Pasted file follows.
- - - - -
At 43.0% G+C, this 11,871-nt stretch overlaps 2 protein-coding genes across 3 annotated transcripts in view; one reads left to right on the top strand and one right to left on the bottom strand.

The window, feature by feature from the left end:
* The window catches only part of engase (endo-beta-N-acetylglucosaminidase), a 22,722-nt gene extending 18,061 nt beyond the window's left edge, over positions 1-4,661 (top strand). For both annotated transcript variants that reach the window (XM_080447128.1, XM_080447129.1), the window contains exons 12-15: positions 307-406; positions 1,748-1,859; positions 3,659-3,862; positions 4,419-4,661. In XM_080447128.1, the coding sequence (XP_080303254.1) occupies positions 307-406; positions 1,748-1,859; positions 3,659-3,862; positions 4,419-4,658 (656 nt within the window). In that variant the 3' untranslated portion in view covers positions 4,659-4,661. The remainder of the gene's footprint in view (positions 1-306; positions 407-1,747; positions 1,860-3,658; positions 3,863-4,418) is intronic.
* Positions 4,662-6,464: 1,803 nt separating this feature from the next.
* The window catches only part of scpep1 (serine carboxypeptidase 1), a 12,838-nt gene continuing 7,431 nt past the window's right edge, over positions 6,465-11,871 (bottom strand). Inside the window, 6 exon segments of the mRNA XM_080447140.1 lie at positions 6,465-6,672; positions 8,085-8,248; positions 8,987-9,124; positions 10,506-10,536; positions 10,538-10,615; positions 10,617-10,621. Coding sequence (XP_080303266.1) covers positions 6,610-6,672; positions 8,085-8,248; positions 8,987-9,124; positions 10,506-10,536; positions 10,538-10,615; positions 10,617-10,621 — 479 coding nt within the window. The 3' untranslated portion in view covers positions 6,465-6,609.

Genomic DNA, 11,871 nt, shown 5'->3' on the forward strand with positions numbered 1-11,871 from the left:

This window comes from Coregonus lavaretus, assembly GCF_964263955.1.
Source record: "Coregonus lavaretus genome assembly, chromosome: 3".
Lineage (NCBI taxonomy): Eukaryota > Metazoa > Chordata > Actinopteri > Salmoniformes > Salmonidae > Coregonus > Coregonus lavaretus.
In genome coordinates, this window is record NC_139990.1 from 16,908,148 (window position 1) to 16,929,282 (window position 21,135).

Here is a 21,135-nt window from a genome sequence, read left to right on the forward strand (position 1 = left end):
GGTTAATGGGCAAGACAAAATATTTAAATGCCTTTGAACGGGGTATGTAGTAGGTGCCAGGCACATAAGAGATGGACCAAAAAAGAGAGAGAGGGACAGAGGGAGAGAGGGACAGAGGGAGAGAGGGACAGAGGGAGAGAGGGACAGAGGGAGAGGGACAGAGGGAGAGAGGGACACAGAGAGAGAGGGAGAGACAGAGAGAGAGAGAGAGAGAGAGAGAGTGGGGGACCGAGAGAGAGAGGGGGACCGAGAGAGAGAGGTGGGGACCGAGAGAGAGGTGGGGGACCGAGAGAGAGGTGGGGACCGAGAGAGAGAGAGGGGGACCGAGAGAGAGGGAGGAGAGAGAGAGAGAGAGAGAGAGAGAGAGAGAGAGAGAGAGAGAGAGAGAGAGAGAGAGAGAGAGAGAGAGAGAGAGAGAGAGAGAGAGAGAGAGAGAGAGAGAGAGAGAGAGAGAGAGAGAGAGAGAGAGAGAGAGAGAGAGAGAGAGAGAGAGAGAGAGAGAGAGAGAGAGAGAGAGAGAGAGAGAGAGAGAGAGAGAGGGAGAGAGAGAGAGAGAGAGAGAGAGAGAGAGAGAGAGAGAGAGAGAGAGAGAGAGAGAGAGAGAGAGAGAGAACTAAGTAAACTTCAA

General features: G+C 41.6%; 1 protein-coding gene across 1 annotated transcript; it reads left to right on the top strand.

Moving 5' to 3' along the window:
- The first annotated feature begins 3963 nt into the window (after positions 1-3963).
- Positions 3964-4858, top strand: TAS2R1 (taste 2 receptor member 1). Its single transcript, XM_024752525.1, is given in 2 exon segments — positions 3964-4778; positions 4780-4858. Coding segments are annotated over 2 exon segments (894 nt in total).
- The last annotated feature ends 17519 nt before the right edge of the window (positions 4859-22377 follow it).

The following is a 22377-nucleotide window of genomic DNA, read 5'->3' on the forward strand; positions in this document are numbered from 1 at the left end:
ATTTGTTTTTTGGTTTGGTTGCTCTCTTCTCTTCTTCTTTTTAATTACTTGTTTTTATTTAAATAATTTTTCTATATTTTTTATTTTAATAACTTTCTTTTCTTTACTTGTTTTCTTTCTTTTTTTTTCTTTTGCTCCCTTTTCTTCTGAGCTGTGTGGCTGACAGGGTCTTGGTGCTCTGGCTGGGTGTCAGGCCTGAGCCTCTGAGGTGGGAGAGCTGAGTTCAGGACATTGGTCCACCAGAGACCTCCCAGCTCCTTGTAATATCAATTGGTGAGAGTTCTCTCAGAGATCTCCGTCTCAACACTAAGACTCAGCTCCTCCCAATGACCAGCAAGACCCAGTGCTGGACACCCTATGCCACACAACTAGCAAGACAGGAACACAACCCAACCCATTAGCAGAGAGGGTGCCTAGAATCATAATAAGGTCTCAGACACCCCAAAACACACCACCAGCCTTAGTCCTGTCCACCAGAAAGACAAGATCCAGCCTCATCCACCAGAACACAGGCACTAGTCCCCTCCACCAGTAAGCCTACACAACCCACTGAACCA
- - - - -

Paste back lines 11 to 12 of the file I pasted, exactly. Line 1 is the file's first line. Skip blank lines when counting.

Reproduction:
Here is a 21,135-nt window from a genome sequence, read left to right on the forward strand (position 1 = left end):
GGTTAATGGGCAAGACAAAATATTTAAATGCCTTTGAACGGGGTATGTAGTAGGTGCCAGGCACATAAGAGATGGACCAAAAAAGAGAGAGAGGGACAGAGGGAGAGAGGGACAGAGGGAGAGAGGGACAGAGGGAGAGAGGGACAGAGGGAGAGGGACAGAGGGAGAGAGGGACACAGAGAGAGAGGGAGAGACAGAGAGAGAGAGAGAGAGAGAGAGAGTGGGGGACCGAGAGAGAGAGGGGGACCGAGAGAGAGAGGTGGGGACCGAGAGAGAGGTGGGGGACCGAGAGAGAGGTGGGGACCGAGAGAGAGAGAGGGGGACCGAGAGAGAGGGAGGAGAGAGAGAGAGAGAGAGAGAGAGAGAGAGAGAGAGAGAGAGAGAGAGAGAGAGAGAGAGAGAGAGAGAGAGAGAGAGAGAGAGAGAGAGAGAGAGAGAGAGAGAGAGAGAGAGAGAGAGAGAGAGAGAGAGAGAGAGAGAGAGAGAGAGAGAGAGAGAGAGAGAGAGAGAGAGAGAGAGAGAGAGAGAGAGAGAGAGAGGGAGAGAGAGAGAGAGAGAGAGAGAGAGAGAGAGAGAGAGAGAGAGAGAGAGAGAGAGAGAGAGAGAGAGAGAACTAAGTAAACTTCAA